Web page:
Davison v. Georgia Correctional Health, LLC et al

Filing 111

ORDER denying 80 Motion to Exclude the Testimony of Dr. Kristine Patterson and 81 Motion for Summary Judgment. Signed by Chief Judge J. Randal Hall on 03/12/2018. (jlh)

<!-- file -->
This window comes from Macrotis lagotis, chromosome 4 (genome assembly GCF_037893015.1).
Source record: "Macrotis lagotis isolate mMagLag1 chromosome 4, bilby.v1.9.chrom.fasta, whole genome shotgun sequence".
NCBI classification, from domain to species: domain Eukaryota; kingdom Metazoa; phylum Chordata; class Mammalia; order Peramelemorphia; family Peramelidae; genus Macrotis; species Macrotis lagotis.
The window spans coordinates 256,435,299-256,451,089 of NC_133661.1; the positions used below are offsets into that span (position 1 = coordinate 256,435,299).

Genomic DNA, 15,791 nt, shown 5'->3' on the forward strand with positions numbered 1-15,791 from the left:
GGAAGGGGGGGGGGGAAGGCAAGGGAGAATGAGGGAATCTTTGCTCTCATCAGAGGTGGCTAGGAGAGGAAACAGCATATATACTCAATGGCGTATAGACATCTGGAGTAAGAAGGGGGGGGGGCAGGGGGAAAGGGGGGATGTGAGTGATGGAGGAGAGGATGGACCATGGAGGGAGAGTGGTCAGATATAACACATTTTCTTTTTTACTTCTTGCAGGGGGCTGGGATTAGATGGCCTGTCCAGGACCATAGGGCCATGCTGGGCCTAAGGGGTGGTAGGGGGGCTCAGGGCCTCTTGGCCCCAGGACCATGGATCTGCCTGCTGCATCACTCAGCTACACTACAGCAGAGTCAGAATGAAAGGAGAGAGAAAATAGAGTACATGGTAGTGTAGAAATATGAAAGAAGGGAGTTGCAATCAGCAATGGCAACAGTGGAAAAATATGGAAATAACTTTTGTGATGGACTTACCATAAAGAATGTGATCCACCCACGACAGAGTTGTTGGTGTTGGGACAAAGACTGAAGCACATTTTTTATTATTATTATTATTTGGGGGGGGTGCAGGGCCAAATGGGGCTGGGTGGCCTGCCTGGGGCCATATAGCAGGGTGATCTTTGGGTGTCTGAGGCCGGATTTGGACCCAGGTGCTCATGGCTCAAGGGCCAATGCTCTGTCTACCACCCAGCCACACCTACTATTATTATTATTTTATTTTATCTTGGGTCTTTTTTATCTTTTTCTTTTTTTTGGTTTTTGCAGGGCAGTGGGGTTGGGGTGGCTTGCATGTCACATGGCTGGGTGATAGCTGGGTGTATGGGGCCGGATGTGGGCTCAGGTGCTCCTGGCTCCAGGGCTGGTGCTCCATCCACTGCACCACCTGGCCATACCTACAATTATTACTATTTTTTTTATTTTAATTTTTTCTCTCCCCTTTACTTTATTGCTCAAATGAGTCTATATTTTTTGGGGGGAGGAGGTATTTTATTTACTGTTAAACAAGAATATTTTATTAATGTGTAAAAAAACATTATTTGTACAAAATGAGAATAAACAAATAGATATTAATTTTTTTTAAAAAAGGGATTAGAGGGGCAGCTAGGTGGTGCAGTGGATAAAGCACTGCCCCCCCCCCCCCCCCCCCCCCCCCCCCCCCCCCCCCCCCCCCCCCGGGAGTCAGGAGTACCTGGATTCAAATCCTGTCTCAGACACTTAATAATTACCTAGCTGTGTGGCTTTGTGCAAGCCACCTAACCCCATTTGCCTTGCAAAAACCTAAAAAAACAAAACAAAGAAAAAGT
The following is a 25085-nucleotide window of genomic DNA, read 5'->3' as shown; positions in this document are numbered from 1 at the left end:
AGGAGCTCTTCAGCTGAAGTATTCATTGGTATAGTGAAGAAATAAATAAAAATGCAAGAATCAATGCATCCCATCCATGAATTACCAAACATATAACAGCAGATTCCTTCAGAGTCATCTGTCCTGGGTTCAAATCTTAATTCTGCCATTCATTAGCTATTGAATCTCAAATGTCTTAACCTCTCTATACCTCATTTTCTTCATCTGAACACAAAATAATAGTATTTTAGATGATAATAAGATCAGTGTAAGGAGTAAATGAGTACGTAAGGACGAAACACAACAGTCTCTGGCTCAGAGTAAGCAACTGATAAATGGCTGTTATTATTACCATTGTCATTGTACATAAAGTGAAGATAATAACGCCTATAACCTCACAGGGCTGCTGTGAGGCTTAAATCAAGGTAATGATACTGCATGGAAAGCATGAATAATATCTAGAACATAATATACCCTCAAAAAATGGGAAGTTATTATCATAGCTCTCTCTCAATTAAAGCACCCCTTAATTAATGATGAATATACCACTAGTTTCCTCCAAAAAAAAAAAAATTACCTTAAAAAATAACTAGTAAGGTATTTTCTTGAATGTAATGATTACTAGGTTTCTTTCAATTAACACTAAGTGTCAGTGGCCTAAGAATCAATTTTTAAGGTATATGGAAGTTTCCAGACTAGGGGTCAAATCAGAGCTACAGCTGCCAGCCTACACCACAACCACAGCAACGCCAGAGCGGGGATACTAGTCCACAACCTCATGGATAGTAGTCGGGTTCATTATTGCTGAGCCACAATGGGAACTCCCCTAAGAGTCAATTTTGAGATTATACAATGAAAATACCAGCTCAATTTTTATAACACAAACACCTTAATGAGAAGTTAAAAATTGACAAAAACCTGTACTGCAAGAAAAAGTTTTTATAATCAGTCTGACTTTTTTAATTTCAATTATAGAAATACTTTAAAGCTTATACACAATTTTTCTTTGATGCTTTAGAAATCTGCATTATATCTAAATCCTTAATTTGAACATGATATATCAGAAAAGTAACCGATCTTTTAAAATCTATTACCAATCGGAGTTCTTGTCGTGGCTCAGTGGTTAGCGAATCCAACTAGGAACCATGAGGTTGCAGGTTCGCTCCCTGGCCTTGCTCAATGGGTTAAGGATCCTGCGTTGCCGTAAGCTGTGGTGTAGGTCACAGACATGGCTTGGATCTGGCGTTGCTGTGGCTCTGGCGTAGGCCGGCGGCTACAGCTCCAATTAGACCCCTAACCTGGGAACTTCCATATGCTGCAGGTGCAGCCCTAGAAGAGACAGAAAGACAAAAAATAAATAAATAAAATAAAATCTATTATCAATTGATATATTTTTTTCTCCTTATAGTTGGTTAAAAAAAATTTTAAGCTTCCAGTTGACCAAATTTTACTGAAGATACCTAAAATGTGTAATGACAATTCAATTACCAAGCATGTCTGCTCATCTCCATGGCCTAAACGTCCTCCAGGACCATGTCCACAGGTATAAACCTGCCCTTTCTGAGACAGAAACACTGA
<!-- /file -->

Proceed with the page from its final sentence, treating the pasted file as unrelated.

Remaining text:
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IN THE UNITED STATES DISTRICT COURT FOR THE SOUTHERN DISTRICT OF GEORGIA STATESBORO DIVISION CINDY DAVISON, as Administrator * of the Estate of Randall * Davison, * * Plaintiff, * •k V. * CV 616-039 * STEPHEN NICOLOU, P.A., * * Defendant. * ORDER Before the Court is Defendant's motion for summary judgment (doc. 81) and Plaintiff's motion to exclude the testimony of Dr. Kristine Patterson (doc. 80). The Clerk has given Plaintiff notice of the summary judgment motion and the summary judgment rules, of the opposition, right to file and the affidavits consequences of or other default. materials in Therefore, the notice requirements of Griffith v. Wainwriqht, 772 F.2d 822, 825 (11th Cir. 1985) (per curiam), have been satisfied. For the following reasons. Plaintiff and Defendant's respective motions are DENIED. I. Randall C'GSP"). Davison (Def.'s was Answer, BACKGROUND an inmate Doc. 54, at SI Georgia 13.) In State early Prison January 2015, Mr. Davison received two tattoos from (Nursing Note, Jan. 26, 2015, Doc. 79-32). another inmate. One tattoo was on Mr. Davison's neck and one was on his forearm. (Reed Dep., Doc. 84-7, at 36.) On January 21, 2015, Mr. Davison went to the GSP medical unit complaining of chest pain. 3, at 48-49.) Mr. Davison was (Nicolou Dep., Doc. 83- examined by Defendant Stephen Nicolou, a physician assistant working at the GSP medical unit. (Id. at 9-10.) Defendant prescribed Mr. Davison anti- inflammatory medication and sent him back to his dorm. (Id. at 56-57.) Over the deteriorated. next Due two to days, what would Mr. Davison's later be condition discovered was an infection caused by his tattoos, Mr. Davison's upper chest began to turn red and his neck appeared swollen. 84-3, at 68.) GSP medical On January 23, 2015, Mr. Davison returned to the unit. (Ball Kozachyn, another inmate provider, claimed that visible and (Kozachyn Dep., Doc. described Dep., who Mr. his neck Doc. was 82-1, waiting Davison's as ''red at to be infection and swollen four times its normal size on one side . . . ." at 67.) 34-35.) seen was to by a plainly three or (Kozachyn Dep. Mr. Davison was called into the waiting room and then told he could not be seen until the following Monday. 34.) Paul (Id. at Instead of returning to his cell, Mr. Davison slipped into Defendant's office. (Id. at 36.) Defendant and nurse Calvin Ball were in the office when Mr. Davison entered and ""demand[ed] antibiotics." {Ball Dep. at 32; Thrift Dep., Doc. 83-4, at 35.) The meeting lasted a matter of seconds as Officer Stacy Thrift, who was at the other end of the hall, removed Mr. Davison and placed him in a holding cell for ""being disrespectful." Dep. at 34, 37.) Mr. Davison. (Thrift Defendant provided no additional treatment to (Nicolou Dep. at 43.) On Monday, January 26, 2015, Mr. Davison was brought back to the medical unit by wheel chair. 58). Nurse practitioner Timothy (Oates Dep., Doc. 79-33, at Miller recognized that Mr. Davison was suffering from an infection and needed to go to a hospital. (Killer transferred to Meadows Vidalia, Georgia. 6.) Dep., Doc. 83-2, Regional at Medical 34.) He Center was then (""MRMC") in (MRMC Physician Documentation, Doc. 79-6, at On February 8, 2015, suffering from respiratory and renal failure, Mr. Davison was flown to Atlanta Medical Center. (Atlanta Med. Ctr. Discharge Summary, Feb. 15, 2015, Doc. 79-8, at 1.) He never February 15, 2015. recovered from his infection and died on (Id.) On April 4, 2016, Cindy Davison--Randall Davison's sister and the administrator of his estate--brought the present action against Georgia and Defendant Correctional for violating Health, Mr. Sergeant Davison's Dedrick Eighth Anthony, Amendment rights, pursuant to 42 U.S.C. § 1983.^ (Doc. 1.) Defendant now moves for summary judgment and argues that he is entitled to qualified immunity. II. LEGAL STANDARD A motion for summary judgment will be granted if there is no disputed material fact and the movant is entitled to judgment as a matter of law. Fed. R. Civ. P. 56(a). Facts are material if they could affect the results of the case. Lobby, Inc., 477 U.S. 242, 248 (1986). The facts in the light most favorable to the draw all inferences in its favor. Ltd. V. Zenith Radio Corp., 475 Anderson v. Liberty court must view non-moving party and Matsushita Elec. Indus. Co., U.S. 574, 587 (1986). The movant initially bears the burden of proof and must demonstrate the absence of a disputed material Catrett, 477 U.S. 317, 323 (1986). Celotex Corp. v. The movant must also show no reasonable jury could find for the the essential elements. fact. non-moving party on any of Fitzpatrick v. City of Atlanta, 2 F.3d 1112, 1115 (11th Cir. 1993). If the movant carries its burden, the non-moving party must come forward with significant, probative evidence showing there is a material fact in dispute. Id. at 1116. The non-movant must respond with affidavits or other forms of evidence provided ^ Plaintiff subsequently dropped Health and Mr. Anthony. her claims against (Docs. 22, 78.) Georgia Correctional by Federal Rule of Civil Procedure 56. non-movant cannot survive summary judgment pleadings or conclusory statements. 1032, 1033-34 (11th Cir. 1981). Id. at 1116 n.3. by relying The on its Morris v. Ross, 663 F.2d After the non-movant has met this burden, summary judgment is granted only if "the combined body of evidence is still such that the movant would be entitled to a directed verdict at trial - that is, reasonable jury could find for the non-movant." such that no Fitzpatrick, 2 F.3d at 1116. III. DEFENDANT'S MOTION FOR SUMMARY JUDGMENT Defendant because immunity he claims is that entitled protects summary judgment to qualified government officials is appropriate immunity. Qualified from suit so long their conduct does not violate clearly established law. as Morris V. Town of Lexington, 748 F.3d 1316, 1321 n.15 (11th Cir. 2014). The defendant must first discretionary authority. show he was the plaintiff appropriate. Lee v. within his Holloman ex rel. Holloman v. Harland, 370 F.3d 1252, 1265 (11th Cir. 2004). and acting must show Ferraro, 284 The burden then shifts, qualified F.3d immunity 1188, 1194 is not (11th Cir. 2002). To survive summary judgment, the plaintiff must show the officer's conduct (1) violated a constitutional right that (2) was clearly Clearly United established established States when rights Supreme are Court, Georgia Supreme Court. the violation those the set by Eleventh occurred. precedent Id. the and Circuit, of the Snider v. Jefferson State Cmty. Coll., 344 F.Sd 1325, 1328 (llth Cir. 2003). The case does not need to be directly on point and only needs to give the defendant fair notice that his conduct was unconstitutional. Mitello v. Sherriff of the Broward Sheriff^s Office, 684 F. App'x 809, 813 (llth Cir. 2017). acting in his Plaintiff does not dispute that Defendant was discretionary authority. Therefore, Plaintiff must show that Defendant violated Mr. Davison's Eighth Amendment rights and that those rights were clearly established. A. Constitutional Violation There is constitutional evidence 2007). the violation. prisoner's serious Amendment. in record to Deliberate medical need is a support finding indifference violation to of the a a Eighth Goebert v. Lee Cnty., 510 F.3d 1312, 1326 (llth Cir. To succeed plaintiff must defendant was show: on a (1) deliberately deliberate a serious indifferent indifference medical to that that indifference caused the plaintiff's injury. claim, need; need; Id. the (2) the and (3) 1. The serious need first element medical ''''is one Serious Medical Need of a need—asks that has deliberate the indifference to plaintiff been claim— medical diagnosed show by a her physician as mandating treatment or one that is so obvious that even a lay person would easily recognize the necessity for a doctor's attention. '" Goebert, 510 F.3d at 1326 (quoting Hill v. Dekalb Reg'1 1994), Youth Pet. Ctr.^ 40 F.3d 1176, 1187 (11th Cir. overruled in part on other grounds by Hope v. Pelzer, 536 U.S. 730, 739 n.9 (2002)); Brown v. Johnson, 387 F.3d 1344, 1351 (11th Cir. 2004) ("[T]he medical need must be one that, if left unattended, poses a substantial risk of serious harm."). Defendant medical need argues that Mr. because his Davison infection was physician before he met with Defendant. based upon standard. a misunderstanding Deciding whether a of did not have a serious diagnosed by a Defendant's position is the prisoner not serious had a medical serious need medical need is an objective inquiry that focuses on the ailment itself. Mr. Davison suffered from shortly before his death. Report, Doc. 80-9, at 11.) suffered from frequently (Heard Rep. at 3.) an infection, which was diagnosed (Heard Dep., Doc. 84-4, at 24; Heard The bacterial infection Mr. Davison causes death if it is not treated. Thus, Plaintiff has shown there is evidence in the record to support a finding that Mr. Davison had a serious medical need. 2. Deliberate Indifference Defendant demonstrating Davison's also he acted serious indifference, a disputes with medical plaintiff whether there deliberate any evidence indifference need. must is To demonstrate: show (a) to Mr. deliberate the defendant was subjectively aware of the risk of harm; and (b) disregarded that risk (c) by engaging in conduct that was more than grossly negligent. Goebert, 510 F.3d at 1327. be aware of facts from ''The official must both which the inference could be drawn that a substantial risk of serious harm exists, and he must also draw the inference." Farmer v. Brennan, 511 U.S. 825, 837 (1994). The defendant will not be held responsible for failing to take action if "he should have perceived the risk but did not . . . ." Id., inferred prison at when 838. the official Nevertheless, risk had was the subjective obvious. requisite Id. at knowledge knowledge 842. of a can "Whether be a substantial risk is a question of fact subject to demonstration in the usual ways, including inference from circumstantial evidence."^ Id. ^ Plaintiff argues that Defendant waived his opportunity to challenge whether he knew about Mr. Davison's serious medical need by not raising that issue in his motion for summary judgment. Certainly, arguments raised for the first time in a reply brief may be deemed waived. Herring v. Sec'y, Dep't of Corr., 379 F.3d 1338, 1342 (11th Cir. 2005); Milwood-Jones v. Holder, 2016 WL 1189494, at *8 n.5 (S.D. Ga. Mar. 22, 2016). Nonetheless, this argument a. Subjective Knowledge Plaintiff points to evidence in the record that shows the symptoms of Mr. Davison's infection were obvious before he met Defendant on January 23, 2015. Shadaya Latimore, who was a guard in Mr. Davison's dormitory, noticed Mr. Davison's "swollen red neck" on January 23, 2015, at 5:10 PM, several hours after his meeting with Defendant. Paul Kozachyn dormitory, and Tavis claimed that (Latimore Dep., Doc. 84-8, at 37.) Gates, the inmates infection was moments before^ Mr. Davison met Defendant. 67; Gates Dep., Doc. 84-2, at 27.) in Mr. Davison's plainly visible (Kozachyn Dep., at Defendant argues that because Mr. Kozachyn and Mr. Gates do not identify a specific date and Gfficer Latimore did not see Mr. Davison's symptoms until after his meeting with Defendant, Plaintiff has not shown subjective knowledge. However, from the consistent description by Mr. Kozachyn, Mr. Gates, and Gfficer Latimore, a jury could reasonably conclude before his concerns an meeting essential that with Mr. Davison's Defendant on symptoms January element of Plaintiff's case; 23, were visible 2015. Plaintiff could not The have been surprised by Defendant's challenge. Moreover, Plaintiff had a fair opportunity to respond, as she did in her sur-reply. Accordingly, Plaintiff was not prejudiced by Defendant's late challenge. ^ Defendant claims that a disagreement between two of Plaintiff's witnesses essentially negates their evidentiary value. Unlike Mr. Kozachyn, Jerry Reed, who helped walk Mr. Davison to medical on January 23, claims that the infection on Mr. Davison's neck did not appear until January 25. (Reed Dep. at 31.) Plaintiff has presented two different witnesses who do not agree o.n a material fact. Granting summary judgment because of such a dispute would require weighing evidence, which is impermissible at this stage. See Anderson v. Liberty Lobby, Inc., 477 U.S. 242, 255 (1986). Indeed, a jury could find Mr. Kozachyn's testimony more believable than Mr. Reed's. obviousness of Mr. Davison's medical need could support a finding of subjective knowledge. Defendant with Mr. also Davison subjectively aware Defendant without that precludes of Mr. that explains condition maintains he the finding Davison's could performing brevity a that of his meeting Defendant serious not medical diagnose Mr. medical evaluation was need. Davison's and diagnosis was a prerequisite to subjective knowledge. such a Defendant asserts that Plaintiff's expert, Henry Heard, P.A., supports the necessity of sub-element a of diagnosis. a However, deliberate the subjective indifference claim knowledge is not so narrowly defined as to require a medical diagnosis. Moreover, while be to Mr. Heard confirmed that a full evaluation accurately diagnose Mr. Davison, Mr. Heard would went on needed to say that ''any reasonable individual can tell an infection by looking at it" and that such a conclusion can be made without performing an exam. both of (Heard Dep. at 40, 52.) Mr. Heard's statements and A reasonable jury could hear conclude that while a full evaluation would be ideal before a provider begins treatment, a physician assistant would know Mr. Davison was suffering from an infection just by looking at him. b. Defendant also Deliberate Disregard argues that there is disregarded Mr. Davison's serious medical need. 10 no evidence he To satisfy the second sub-element of deliberate indifference—deliberate disregard—a plaintiff must show the defendant failed to take reasonable measures to avoid the harm. Farmer^ 511 U.S. at 847. Even if the defendant knew about the risk, he will not be held liable if he acted reasonably, even if the harm was not avoided. Pourmoqhani-Esfahani 2010). v. Nevertheless, Glee, 625 disregard single episode of misconduct. F.3d can be 1313, 1317 (11th established Cir. through a As with the other sub-elements, [d]isregard of the risk is . . . a question of fact that can be shown by standard methods." Defendant claims Thrift prevented Goebert, 510 F.3d at 1327. because him from the record shows providing treatment to Plaintiff cannot show deliberate disregard. that Mr. Officer Davison, Plaintiff responds that Georgia Department of Corrections (""GDOC") Policy VHOl-0002 (Oct. 1, 2012), which the Court takes notice of pursuant to Federal Rule of Evidence 201(c)(1), gave Defendant authority to ensure that ""security considerations do not compromise decisions and actions regarding inmate/prisoner." removed Mr. necessary (Doc. 95-1, at 2.)'^ Davison from the health care for any Although Officer Thrift clinic. Defendant retained Defendant argues that this evidence should not be considered because Plaintiff failed to disclose the policy during discovery. While Federal Rule Civil Procedure 26(a)(3) demands disclosure of documents in the party's possession, is well established that discovery need not be required of documents of public record which are equally accessible to all parties.'" Thomas v. City of Jacksonville, 2014 WL 12708970, at *1 (M.D. Fla. Jul. 16, 2014) (quoting Sec. & Exch. Comm'n v. Samuel H. Sloan & Co., 369 F. Supp. 994, 995 (S.D.N.Y. 1973)). Because the GDOC policy is public record, exclusion is not appropriate. 11 authority to provide treatment and therefore could be found to have disregarded the risk that faced Mr. Davison. c. Greater than Grossly Negligent Conduct The final sub-element of deliberate indifference involves demonstrating that the defendant's conduct amounted to more than gross negligence. To rise to the level of an Eighth Amendment violation, the care must be ''so grossly incompetent, inadequate, or excessive as to shock the conscience or to be intolerable to fundamental fairness." (llth Cir. 1986). effective Rogers v. Evans, 792 F.2d 1052, 1058 This includes providing an easier but less treatment, providing treatment that is grossly inadequate, or providing such minimal care that it amounts to no treatment at all. McElligott v. Foley, 182 F.3d 1248, 1255 {llth Cir. 1999). Defendant's position that there is no evidence to support finding disregard by more than gross negligence rests entirely on distinguishing gross negligence the was facts found. indifference so narrowly. here from Courts do cases not where define more than deliberate Although the facts in Marsh v. Butler Cnty., 238 F.3d 1014 (llth Cir. 2001), are distinguishable from this case. Marsh established that doing nothing in response to a serious medical negligent. need Marsh, is 238 conduct F.3d at 12 that 1029. is more The than grossly evidence shows Defendant did not provide removed from his office. treatment after Mr. (Nicolou Dep. at 43.) Davison was If a jury found Defendant knew Mr. Davison was suffering from an infection, it could conclude that his decision to provide no further treatment was more than gross negligence. Plaintiff Davison has appeared suffering from provided in an evidence Defendant's infection showing office, that when Mr. Davison Mr. was Defendant notwithstanding the brevity of their meeting. 68; Heard Dep. at 52). that recognized (Kozachyn Dep. at Despite his knowledge. Defendant failed to provide treatment, which could constitute disregard by more than gross support negligence. the Accordingly, second element of there is evidence Plaintiff's to deliberate indifference claim. 3. Causation As the last element of a deliberate indifference claim, "[a] plaintiff must also show that the constitutional violation caused his injuries." shown by the Marsh, 268 defendant's constitutional violation. does not record dispute contains summary judgment. F.3d at 1028. personal This can participation Goebert, 510 F.3d at 1327. causation, sufficient and the evidence Court of is in the Defendant satisfied causation be to that survive As previously established, although Defendant 13 did not remove Mr. Davison from his office, he Theft's conduct. Defendant's acquiescence knew of Officer to removal may establish personal participation. Mr. Davison's See Carswell v. Bay Cty, 854 F.2d 454, 457 n.3 (11th Cir. 1988); Camps v. City of Warner Robins, 822 F. Supp. 724, 735 (M.D. Ga. 1993). the precipitous nature of an Given untreated bacterial infection, a jury could find Defendant's delay or refusal to provide adequate treatment caused Mr. Davison's suffering and death. (See Heard Dep. at 33.) Plaintiff has identified evidence in the record support a deliberate indifference cause of action. that would A bacterial infection, like the one Mr. Davison succumbed to, is deadly if left untreated and constitutes a serious medical need. evidence to support an symptoms were obvious. medical could need. find If that a inference Defendant factfinder Defendant's that because knew of Mr. confirmed failure to Mr. There is Davison's Davison's serious these elements, provide it immediate treatment led to Mr. Davison's death. B. Clearly Established Right Plaintiff argues that Defendant is not entitled to qualified immunity because there is evidence in the record that Defendant knew of Mr. Davison's serious medical need. The law is clearly established "that knowledge of the need for medical care and an intentional refusal to provide that care constitutes 14 deliberate indifference." (11th Cir. Amendment 1995). Adams v. Poag^ Moreover, jurisprudence "[a] . . . is 61 F.3d 1537, 1543-44 core that principle prison of Eighth officials with knowledge of the need for care may not, by failing to provide care, delaying care, or providing grossly inadequate care, cause a prisoner to needlessly suffer the pain resulting from his or her illness." McElligott, 182 F.3d at 1257. Thus, Defendant's entitlement to qualified immunity depends on whether he knew of Mr. Davison's serious medical need and intentionally refused to provide treatment. Because there is evidence in the record to support such a finding. Defendant's motion for summary judgment is DENIED. IV. PLAINTIFF'S MOTION TO EXCLUDE DR. KRISTINE PATTERSON'S TESTIMONY Plaintiff moves to exclude the testimony of Kristine Patterson, M.D., who will testify as to when Mr. Davison began showing symptoms of an infection. opines that Mr. Davison did not Specifically, Dr. Patterson begin showing symptoms of an infection until after January 21, 2015. (Patterson Report, Doc. 80-8, Evidence courts at 5.) act testimony. as Under Federal ""gatekeepers" Daubert v. U.S. 579, 596-97 (1993). Rule to Merrell of ensure Dow the 702, quality Pharmaceuticals, district of expert Inc., 509 While performing this function, courts must confirm ""(1) the expert is qualified to testify competently 15 regarding the methodology by sufficiently matters which he intends the reliable expert as to address; reaches determined by his the (2) the conclusions sort of is inquiry mandated in Daubert; and (3) the testimony assists the trier of fact, through the application specialized expertise, determine fact Chems., a Inc., 158 in to scientific, understand issue." F.3d of 548, City 562 the of technical, evidence Tuscaloosa (11th Cir. or v. or to Harcros 1998). A court performing this function must keep in mind that the goal is not to determine the persuasiveness of the evidence. Quiet Tech. DC8, Inc. V. Hurel-Dubois UK Ltd., 326 F.3d 1333, 1341 (11th Cir. 2003). Some weaknesses in expert testimony are better handled through cross-examination rather than exclusion. Plaintiff claims that because Dr. Id. Patterson failed to include evidence that contradicted her conclusions, she has not reliably applied her differential Plaintiff explains that because there diagnosis methodology. are "more than a dozen" pieces of evidence that suggest Mr. Davison's arm was infected before he was admitted to MRMC, Dr. Patterson should not be allowed to claim there was no such infection. However, none of the contradicts evidence Patterson's Plaintiff findings. "INFECTED ARM" as Summary, source of Doc. his 18, Mr. at illness cites For inherently example, the MRMC file Davison's "Stated Complaint." 8.) could What be 16 Mr. Davison reasonably Dr. lists (MRMC ED claimed disregarded was the by Dr. Patterson whole. why, after Dr. 303 Patterson despite (Patterson F. considering this Plaintiff s also gave evidence, a her medical reasonable conclusions records explanation remained Dep., Doc. 84-9, at 51.) See also Wilson App'x 708, 714 (11th Cir. 2008). as The a for viable. v. Taser, fact that Dr. Patterson gave greater weight to certain pieces of evidence than others See does Jones not v. demonstrate Otis Elevator that Co., her 861 methods F.2d 655, are unreliable. 662 (11th Cir. 1988) (while an expert's testimony must be supported by facts, "'absolute would be exclusion. certainty better is not required"). addressed Accordingly, Plaintiff's through cross-examination Plaintiff's motion to concerns than exclude Dr. Patterson's testimony is DENIED. V. CONCLUSION Upon the foregoing. Defendant's Motion for Summary Judgment (doc. 81) and Plaintiff's Motion to Exclude the Testimony of Dr. Kristine Patterson's (doc. 80) are DENIED. ORDER ENTERED at Augusta, Georgia, this /^3^^ay of March, 2018 . ;f judge UNITED' STATES DISTRICT COURT [ERN DISTRICT OF GEORGIA 17